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PHP-mySQL field validation?

Trying to let the user directly input html code into db...

5:55 pm on Nov 29, 2002 (gmt 0)

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Here I am again...
Anybody can help me? I have a mySQL db that needs to be updated form a browser anywhere (with some PHP aid)...so I need to validate a textarea input like

update ... values(foo=".$textareaname.");

I have to validate the $textareaname variable so it won't set illegal chars that would generate a mySQL command syntax error (i.e. ' )...
The user is supposed to be able to insert HTML code into the field so it will be generated in "his" page...

Help me pleaaase!

6:34 pm on Nov 29, 2002 (gmt 0)


WebmasterWorld Administrator jatar_k is a WebmasterWorld Top Contributor of All Time 10+ Year Member

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You could try something like mysql_escape_string [php.net]
6:55 pm on Nov 29, 2002 (gmt 0)

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WebmasterWorld Senior Member lorax is a WebmasterWorld Top Contributor of All Time 10+ Year Member Top Contributors Of The Month

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You might want to also consider looking into addslashes(). It will escape most of the common characters that MySQL chokes on single quote ', double quote ", backslash \ and NUL.


2:30 am on Dec 2, 2002 (gmt 0)

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If I remember correctly - you might like also to look at htmlspecialchars() which will encode any html as their entity counterparts.

The html code of course will not be 'executed'. If you want their html code to actually be exectuted, and are not concerned about how the page presentation may be affected, then addslashes()& StripSlashes() is the way to go.


2:47 pm on Dec 2, 2002 (gmt 0)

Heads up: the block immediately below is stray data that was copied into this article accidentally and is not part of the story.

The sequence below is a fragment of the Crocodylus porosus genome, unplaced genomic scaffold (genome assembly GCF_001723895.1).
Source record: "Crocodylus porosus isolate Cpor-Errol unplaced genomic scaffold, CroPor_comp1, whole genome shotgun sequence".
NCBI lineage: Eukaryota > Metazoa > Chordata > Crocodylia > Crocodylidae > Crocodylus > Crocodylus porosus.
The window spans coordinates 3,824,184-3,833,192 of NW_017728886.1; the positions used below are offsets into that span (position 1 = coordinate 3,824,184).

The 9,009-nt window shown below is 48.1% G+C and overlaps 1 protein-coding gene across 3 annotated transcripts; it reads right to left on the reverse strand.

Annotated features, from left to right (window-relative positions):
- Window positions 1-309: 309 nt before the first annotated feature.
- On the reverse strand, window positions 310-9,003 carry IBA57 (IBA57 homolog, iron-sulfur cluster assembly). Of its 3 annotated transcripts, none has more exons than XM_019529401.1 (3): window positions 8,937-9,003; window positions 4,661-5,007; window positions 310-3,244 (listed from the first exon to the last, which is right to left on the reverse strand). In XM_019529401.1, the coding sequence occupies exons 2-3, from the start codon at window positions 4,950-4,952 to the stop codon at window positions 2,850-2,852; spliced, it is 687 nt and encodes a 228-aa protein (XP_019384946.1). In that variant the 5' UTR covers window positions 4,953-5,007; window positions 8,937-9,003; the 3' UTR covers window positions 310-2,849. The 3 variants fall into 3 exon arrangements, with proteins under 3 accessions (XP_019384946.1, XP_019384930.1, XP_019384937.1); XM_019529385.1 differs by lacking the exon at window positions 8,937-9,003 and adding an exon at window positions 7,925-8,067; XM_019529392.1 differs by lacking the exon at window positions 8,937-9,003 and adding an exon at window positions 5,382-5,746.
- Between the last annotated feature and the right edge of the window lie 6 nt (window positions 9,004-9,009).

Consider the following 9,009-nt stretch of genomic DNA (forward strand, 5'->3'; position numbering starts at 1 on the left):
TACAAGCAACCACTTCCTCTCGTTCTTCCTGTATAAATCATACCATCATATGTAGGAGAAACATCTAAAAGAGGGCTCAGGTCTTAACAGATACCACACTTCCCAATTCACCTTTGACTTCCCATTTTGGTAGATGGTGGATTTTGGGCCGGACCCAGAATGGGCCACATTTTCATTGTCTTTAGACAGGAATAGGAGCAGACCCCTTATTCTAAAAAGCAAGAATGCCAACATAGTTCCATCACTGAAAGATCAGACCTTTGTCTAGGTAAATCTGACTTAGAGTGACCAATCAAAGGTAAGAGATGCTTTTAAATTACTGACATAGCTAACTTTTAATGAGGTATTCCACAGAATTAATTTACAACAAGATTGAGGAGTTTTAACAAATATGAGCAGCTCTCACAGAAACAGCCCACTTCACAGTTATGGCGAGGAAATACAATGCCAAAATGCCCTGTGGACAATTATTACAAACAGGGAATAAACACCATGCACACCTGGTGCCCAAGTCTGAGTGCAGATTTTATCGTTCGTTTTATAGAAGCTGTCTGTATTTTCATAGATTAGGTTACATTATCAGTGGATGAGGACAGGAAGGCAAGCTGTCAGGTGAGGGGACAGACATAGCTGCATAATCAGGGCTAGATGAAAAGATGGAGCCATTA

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There are really two problems that you need to address:

malicious SQL code
A user might insert malicious SQL code into your form. This is solved by escaping backslashes, null-bytes and single quotes with the addslashes function. If magic_quotes_gpc is on then PHP will automatically escape those characters in all data from GET and POST actions and from COOKIEs.

malicious HTML code
A user might insert malicious HTML and JavaScript code into your form which is executed when a surfer views the page with a javascript enabled browser. To solve this problem escape <>"' with their html entities. If you want your users to use some kind of markup then I would suggest using style codes like the ones used in this and many other forums. All html markup that the user enters will be escaped, only the style codes will be transformed to html markup. This way you have control over which kind of markup you allow. The other approach would be to use a html parser to parse the html entered by the user and check that prior to inserting it into the db. With this approach you will only find known malicious code (less restrictive, less save, more coding), while with the latter approach you will allow only known good code (more restrictive, saver, easier to code).